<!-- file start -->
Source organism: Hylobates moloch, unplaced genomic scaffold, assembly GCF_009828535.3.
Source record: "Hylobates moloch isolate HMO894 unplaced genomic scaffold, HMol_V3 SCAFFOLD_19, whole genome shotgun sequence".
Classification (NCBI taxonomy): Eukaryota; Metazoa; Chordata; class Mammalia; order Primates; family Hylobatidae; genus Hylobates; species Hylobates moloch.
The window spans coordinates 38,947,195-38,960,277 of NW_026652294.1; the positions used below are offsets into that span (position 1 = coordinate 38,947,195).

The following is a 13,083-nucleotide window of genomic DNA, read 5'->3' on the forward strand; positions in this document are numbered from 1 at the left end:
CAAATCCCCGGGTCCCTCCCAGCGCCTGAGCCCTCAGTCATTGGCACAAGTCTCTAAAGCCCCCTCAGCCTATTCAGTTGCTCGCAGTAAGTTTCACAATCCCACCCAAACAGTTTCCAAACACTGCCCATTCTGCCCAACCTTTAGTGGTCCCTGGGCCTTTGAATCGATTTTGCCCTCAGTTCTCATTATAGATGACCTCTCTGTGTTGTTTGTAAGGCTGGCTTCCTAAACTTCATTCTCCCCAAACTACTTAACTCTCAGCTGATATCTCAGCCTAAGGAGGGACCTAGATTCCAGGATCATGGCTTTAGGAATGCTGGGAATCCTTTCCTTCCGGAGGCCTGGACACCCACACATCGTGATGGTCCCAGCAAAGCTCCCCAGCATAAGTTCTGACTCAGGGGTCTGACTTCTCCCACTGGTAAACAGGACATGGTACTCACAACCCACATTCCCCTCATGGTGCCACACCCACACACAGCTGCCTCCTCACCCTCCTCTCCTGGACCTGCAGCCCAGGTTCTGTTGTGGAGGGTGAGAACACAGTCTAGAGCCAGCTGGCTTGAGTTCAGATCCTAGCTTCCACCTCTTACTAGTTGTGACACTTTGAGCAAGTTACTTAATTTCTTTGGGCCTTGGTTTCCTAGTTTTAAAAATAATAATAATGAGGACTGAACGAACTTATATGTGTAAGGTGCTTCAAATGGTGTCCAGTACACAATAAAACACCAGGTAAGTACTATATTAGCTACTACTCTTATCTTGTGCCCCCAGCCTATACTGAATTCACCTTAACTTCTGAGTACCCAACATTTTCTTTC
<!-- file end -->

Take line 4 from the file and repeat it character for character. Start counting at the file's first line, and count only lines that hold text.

The window spans coordinates 38,947,195-38,960,277 of NW_026652294.1; the positions used below are offsets into that span (position 1 = coordinate 38,947,195).